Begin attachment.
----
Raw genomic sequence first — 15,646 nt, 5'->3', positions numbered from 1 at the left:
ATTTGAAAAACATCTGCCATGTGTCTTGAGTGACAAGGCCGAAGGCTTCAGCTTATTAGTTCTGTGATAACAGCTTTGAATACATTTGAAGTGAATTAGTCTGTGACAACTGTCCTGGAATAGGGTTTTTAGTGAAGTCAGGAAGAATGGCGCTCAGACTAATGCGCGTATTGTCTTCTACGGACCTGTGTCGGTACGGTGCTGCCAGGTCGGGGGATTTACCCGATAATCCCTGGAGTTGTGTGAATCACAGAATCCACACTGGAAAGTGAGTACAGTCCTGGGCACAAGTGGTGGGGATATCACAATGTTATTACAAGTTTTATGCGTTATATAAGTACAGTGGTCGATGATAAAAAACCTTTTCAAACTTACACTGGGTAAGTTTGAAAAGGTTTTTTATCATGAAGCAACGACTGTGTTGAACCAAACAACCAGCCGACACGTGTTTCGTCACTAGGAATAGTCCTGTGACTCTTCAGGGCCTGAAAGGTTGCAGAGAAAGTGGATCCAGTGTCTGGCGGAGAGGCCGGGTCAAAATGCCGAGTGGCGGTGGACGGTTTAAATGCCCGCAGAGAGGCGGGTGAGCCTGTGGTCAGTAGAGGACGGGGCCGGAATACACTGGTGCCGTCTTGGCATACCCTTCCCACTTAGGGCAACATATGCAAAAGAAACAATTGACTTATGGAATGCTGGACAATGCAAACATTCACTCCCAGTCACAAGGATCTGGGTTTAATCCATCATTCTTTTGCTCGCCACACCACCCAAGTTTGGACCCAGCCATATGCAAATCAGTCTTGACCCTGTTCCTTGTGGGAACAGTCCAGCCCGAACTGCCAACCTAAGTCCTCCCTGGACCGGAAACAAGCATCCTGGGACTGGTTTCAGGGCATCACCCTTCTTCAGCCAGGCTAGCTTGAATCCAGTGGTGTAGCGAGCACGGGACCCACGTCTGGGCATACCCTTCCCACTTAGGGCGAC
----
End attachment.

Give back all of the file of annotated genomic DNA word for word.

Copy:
Raw genomic sequence first — 15,646 nt, 5'->3', positions numbered from 1 at the left:
ATTTGAAAAACATCTGCCATGTGTCTTGAGTGACAAGGCCGAAGGCTTCAGCTTATTAGTTCTGTGATAACAGCTTTGAATACATTTGAAGTGAATTAGTCTGTGACAACTGTCCTGGAATAGGGTTTTTAGTGAAGTCAGGAAGAATGGCGCTCAGACTAATGCGCGTATTGTCTTCTACGGACCTGTGTCGGTACGGTGCTGCCAGGTCGGGGGATTTACCCGATAATCCCTGGAGTTGTGTGAATCACAGAATCCACACTGGAAAGTGAGTACAGTCCTGGGCACAAGTGGTGGGGATATCACAATGTTATTACAAGTTTTATGCGTTATATAAGTACAGTGGTCGATGATAAAAAACCTTTTCAAACTTACACTGGGTAAGTTTGAAAAGGTTTTTTATCATGAAGCAACGACTGTGTTGAACCAAACAACCAGCCGACACGTGTTTCGTCACTAGGAATAGTCCTGTGACTCTTCAGGGCCTGAAAGGTTGCAGAGAAAGTGGATCCAGTGTCTGGCGGAGAGGCCGGGTCAAAATGCCGAGTGGCGGTGGACGGTTTAAATGCCCGCAGAGAGGCGGGTGAGCCTGTGGTCAGTAGAGGACGGGGCCGGAATACACTGGTGCCGTCTTGGCATACCCTTCCCACTTAGGGCAACATATGCAAAAGAAACAATTGACTTATGGAATGCTGGACAATGCAAACATTCACTCCCAGTCACAAGGATCTGGGTTTAATCCATCATTCTTTTGCTCGCCACACCACCCAAGTTTGGACCCAGCCATATGCAAATCAGTCTTGACCCTGTTCCTTGTGGGAACAGTCCAGCCCGAACTGCCAACCTAAGTCCTCCCTGGACCGGAAACAAGCATCCTGGGACTGGTTTCAGGGCATCACCCTTCTTCAGCCAGGCTAGCTTGAATCCAGTGGTGTAGCGAGCACGGGACCCACGTCTGGGCATACCCTTCCCACTTAGGGCGAC